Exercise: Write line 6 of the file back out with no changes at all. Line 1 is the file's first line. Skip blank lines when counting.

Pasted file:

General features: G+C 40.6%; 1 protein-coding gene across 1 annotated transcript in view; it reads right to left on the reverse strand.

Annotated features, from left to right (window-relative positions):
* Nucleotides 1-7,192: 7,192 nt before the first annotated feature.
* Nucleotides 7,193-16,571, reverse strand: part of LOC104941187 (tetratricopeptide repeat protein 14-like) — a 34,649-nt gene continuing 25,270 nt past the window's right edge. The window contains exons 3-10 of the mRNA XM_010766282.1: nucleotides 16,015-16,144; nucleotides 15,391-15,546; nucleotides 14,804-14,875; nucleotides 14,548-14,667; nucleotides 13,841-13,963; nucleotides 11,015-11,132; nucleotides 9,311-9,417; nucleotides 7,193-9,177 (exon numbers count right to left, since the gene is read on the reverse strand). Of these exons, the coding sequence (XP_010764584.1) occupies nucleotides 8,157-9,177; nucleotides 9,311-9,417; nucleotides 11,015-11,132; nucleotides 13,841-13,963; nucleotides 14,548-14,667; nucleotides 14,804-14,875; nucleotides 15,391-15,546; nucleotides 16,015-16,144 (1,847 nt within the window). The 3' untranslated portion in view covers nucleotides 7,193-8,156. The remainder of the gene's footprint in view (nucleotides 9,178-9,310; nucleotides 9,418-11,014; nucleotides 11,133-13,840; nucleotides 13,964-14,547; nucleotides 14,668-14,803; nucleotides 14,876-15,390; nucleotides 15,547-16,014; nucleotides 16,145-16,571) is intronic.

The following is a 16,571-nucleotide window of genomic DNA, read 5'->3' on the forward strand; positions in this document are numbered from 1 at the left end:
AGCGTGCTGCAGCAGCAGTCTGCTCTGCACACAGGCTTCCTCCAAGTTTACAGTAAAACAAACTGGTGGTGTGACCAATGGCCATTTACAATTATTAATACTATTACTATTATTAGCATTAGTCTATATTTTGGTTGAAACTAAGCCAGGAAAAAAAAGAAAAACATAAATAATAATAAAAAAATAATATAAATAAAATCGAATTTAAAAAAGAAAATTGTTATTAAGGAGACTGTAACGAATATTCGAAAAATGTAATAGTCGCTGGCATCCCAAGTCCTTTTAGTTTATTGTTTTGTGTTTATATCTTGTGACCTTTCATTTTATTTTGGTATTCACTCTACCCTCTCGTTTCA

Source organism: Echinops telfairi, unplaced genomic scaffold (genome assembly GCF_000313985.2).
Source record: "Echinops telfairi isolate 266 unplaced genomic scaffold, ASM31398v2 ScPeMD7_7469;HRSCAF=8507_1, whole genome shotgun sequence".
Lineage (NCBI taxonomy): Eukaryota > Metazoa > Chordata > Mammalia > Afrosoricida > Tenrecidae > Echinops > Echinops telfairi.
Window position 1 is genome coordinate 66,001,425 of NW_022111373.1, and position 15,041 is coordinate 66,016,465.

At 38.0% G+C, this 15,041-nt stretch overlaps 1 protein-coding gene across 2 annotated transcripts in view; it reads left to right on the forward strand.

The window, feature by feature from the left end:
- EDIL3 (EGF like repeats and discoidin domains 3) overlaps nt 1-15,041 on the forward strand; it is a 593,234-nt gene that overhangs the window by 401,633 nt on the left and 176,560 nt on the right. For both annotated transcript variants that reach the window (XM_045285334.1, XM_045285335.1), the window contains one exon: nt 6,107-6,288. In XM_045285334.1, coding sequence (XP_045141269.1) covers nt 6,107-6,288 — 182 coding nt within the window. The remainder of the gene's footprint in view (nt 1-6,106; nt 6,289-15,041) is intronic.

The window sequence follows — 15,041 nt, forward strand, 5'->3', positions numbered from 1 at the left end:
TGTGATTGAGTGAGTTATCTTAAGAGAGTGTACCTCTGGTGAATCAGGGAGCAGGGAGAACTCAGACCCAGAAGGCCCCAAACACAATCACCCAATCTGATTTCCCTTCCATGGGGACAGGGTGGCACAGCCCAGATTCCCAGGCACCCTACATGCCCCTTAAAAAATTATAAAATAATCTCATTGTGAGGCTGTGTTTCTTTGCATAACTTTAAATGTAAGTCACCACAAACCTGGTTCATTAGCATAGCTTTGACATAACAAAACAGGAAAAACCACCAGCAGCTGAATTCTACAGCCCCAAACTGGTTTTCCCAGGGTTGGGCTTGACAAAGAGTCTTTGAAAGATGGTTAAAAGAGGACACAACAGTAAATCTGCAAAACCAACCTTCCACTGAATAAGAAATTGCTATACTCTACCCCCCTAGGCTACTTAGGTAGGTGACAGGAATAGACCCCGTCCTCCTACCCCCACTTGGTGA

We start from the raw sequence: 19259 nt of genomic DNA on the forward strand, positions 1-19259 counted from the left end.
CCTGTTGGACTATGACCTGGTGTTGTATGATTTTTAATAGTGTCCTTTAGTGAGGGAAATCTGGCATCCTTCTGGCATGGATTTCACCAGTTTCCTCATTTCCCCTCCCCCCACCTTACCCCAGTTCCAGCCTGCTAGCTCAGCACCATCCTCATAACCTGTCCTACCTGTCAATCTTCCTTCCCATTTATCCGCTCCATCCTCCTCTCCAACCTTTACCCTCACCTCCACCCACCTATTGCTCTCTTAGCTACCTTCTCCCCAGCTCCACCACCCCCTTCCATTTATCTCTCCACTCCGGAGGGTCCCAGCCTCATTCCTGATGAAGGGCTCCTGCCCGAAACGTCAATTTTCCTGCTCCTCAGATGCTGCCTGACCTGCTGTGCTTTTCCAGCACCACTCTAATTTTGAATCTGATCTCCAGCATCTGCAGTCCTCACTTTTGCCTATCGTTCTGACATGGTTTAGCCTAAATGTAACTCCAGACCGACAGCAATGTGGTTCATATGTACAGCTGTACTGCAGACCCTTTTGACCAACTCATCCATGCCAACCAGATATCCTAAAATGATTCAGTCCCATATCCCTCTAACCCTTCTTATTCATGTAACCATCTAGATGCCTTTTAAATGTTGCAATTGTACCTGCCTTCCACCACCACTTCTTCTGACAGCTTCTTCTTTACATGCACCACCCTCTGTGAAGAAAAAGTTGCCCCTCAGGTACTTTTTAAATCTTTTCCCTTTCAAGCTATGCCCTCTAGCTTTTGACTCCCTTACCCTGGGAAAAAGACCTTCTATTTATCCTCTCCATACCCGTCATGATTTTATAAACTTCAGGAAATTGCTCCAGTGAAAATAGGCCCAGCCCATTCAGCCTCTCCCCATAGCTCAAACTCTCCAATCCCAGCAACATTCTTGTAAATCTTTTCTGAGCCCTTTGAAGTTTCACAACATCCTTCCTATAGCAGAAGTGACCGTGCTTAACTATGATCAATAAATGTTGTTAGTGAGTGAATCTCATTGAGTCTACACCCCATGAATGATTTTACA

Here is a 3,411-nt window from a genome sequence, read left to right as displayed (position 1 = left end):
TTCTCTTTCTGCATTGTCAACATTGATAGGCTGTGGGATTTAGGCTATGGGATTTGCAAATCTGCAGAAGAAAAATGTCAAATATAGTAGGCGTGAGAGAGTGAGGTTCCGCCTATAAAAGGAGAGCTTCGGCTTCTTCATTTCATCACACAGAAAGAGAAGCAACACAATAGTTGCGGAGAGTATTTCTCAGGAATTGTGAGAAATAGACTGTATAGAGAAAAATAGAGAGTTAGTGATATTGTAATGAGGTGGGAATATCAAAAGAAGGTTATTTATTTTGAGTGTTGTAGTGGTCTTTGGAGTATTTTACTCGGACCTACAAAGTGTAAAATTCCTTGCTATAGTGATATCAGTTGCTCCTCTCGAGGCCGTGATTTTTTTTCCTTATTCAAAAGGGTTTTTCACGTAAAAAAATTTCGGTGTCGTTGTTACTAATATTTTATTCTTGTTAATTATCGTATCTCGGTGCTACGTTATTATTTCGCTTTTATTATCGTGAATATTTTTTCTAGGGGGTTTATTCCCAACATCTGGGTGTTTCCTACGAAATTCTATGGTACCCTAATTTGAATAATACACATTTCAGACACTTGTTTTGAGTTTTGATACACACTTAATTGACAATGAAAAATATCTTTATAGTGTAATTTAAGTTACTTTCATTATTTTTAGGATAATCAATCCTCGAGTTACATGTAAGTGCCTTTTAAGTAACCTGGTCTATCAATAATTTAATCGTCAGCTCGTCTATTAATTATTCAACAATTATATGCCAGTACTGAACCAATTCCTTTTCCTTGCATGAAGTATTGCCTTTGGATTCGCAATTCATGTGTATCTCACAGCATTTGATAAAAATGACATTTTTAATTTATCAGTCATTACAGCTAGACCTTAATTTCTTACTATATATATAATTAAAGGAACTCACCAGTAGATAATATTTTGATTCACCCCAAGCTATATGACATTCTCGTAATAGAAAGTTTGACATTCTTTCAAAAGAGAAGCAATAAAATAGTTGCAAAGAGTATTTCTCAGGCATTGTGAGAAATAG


AGCGTGCTGCAGCAGCAGTCTGCTCTGCACACAGGCTTCCTCCAAGTTTACAGTAAAACAAACTGGTGGTGTGACCAATGGCCATTTACAATTATTAATACTATTACTATTATTAGCATTAGTCTATATTTTGGTTGAAACTAAGCCAGGAAAAAAAAGAAAAACATAAATAATAATAAAAAAATAATATAAATAAAATCGAATTTAAAAAAGAAAATTGTTATTAAGGAGACTGTAACGAATATTCGAAAAATGTAATAGTCGCTGGCATCCCAAGTCCTTTTAGTTTATTGTTTTGTGTTTATATCTTGTGACCTTTCATTTTATTTTGGTATTCACTCTACCCTCTCGTTTCA